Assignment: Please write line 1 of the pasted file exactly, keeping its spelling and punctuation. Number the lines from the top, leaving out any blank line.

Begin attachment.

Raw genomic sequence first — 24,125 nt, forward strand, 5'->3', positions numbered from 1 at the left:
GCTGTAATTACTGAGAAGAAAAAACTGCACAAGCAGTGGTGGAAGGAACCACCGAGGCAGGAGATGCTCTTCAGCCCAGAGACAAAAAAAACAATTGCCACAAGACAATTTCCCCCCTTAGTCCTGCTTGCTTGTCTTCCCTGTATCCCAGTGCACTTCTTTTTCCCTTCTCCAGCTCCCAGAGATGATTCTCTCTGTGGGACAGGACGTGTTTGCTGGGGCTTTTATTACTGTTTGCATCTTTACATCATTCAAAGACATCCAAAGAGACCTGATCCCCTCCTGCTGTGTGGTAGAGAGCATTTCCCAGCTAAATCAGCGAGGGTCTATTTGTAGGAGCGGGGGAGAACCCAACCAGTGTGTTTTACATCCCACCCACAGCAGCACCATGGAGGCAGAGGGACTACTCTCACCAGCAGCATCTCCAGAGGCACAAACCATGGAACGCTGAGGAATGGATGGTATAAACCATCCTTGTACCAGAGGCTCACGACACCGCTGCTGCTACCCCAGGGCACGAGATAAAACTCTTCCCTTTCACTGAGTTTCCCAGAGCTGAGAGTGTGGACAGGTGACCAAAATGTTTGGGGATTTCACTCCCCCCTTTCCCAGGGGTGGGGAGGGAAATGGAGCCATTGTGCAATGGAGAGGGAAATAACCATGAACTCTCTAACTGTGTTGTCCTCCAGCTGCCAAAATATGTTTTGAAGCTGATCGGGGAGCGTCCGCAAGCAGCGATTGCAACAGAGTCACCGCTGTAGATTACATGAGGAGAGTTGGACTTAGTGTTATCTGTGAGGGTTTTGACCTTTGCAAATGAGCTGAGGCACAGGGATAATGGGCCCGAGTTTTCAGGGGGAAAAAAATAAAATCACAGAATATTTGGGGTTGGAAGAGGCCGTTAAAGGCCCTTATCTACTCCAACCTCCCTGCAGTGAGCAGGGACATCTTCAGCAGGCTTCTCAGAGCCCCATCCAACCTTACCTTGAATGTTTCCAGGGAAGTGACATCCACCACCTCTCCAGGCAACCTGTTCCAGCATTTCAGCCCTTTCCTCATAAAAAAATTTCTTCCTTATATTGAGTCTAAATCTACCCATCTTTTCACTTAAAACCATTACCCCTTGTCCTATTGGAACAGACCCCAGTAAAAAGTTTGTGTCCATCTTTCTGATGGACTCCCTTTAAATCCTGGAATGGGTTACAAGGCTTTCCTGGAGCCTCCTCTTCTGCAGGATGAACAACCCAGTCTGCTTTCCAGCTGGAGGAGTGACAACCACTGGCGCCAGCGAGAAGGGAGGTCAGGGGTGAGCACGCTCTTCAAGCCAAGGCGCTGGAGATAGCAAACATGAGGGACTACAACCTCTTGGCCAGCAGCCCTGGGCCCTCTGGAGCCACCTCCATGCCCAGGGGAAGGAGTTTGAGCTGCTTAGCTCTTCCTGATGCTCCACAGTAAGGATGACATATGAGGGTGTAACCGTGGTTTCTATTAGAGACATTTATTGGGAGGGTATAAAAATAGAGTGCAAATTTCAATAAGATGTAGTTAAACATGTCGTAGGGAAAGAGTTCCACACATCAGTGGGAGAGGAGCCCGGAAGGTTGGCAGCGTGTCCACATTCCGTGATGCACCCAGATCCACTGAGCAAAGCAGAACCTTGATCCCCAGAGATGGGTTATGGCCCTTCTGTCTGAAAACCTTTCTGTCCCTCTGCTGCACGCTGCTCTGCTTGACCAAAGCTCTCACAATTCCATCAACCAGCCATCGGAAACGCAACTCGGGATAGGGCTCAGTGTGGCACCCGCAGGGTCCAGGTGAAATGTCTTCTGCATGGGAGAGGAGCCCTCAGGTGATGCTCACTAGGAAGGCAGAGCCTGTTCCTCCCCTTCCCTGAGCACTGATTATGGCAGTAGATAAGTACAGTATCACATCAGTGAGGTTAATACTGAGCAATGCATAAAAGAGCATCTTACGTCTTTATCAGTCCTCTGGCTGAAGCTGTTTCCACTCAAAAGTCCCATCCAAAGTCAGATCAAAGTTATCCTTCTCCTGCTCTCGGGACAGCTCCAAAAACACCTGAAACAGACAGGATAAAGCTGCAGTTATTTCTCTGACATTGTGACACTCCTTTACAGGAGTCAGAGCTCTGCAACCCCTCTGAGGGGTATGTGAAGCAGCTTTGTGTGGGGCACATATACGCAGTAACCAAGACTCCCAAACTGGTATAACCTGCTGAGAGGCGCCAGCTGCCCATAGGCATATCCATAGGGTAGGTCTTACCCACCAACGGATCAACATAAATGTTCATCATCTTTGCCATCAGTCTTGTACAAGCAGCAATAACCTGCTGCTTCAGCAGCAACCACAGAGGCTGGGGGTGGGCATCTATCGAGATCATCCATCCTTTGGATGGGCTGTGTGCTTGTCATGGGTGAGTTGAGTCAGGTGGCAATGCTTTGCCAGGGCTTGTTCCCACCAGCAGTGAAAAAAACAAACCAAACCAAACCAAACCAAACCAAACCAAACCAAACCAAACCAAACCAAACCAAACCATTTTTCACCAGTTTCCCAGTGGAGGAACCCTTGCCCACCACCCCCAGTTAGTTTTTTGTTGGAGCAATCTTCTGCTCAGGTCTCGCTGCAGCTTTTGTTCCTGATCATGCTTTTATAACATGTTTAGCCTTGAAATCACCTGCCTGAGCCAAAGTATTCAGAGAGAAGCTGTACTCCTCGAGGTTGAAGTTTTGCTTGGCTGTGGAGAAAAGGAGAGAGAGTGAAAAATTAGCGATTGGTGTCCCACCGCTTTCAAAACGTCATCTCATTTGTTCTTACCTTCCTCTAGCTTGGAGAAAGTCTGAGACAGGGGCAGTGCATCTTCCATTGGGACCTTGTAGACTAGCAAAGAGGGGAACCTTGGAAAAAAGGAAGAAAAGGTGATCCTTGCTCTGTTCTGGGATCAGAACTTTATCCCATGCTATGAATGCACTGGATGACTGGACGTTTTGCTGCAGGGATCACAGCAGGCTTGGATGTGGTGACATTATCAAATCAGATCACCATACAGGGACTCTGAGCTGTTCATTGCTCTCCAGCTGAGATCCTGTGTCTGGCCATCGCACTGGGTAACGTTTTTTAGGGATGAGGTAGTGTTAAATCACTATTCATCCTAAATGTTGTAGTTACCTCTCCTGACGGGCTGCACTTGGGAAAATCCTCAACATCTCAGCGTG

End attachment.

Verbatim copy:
Raw genomic sequence first — 24,125 nt, forward strand, 5'->3', positions numbered from 1 at the left: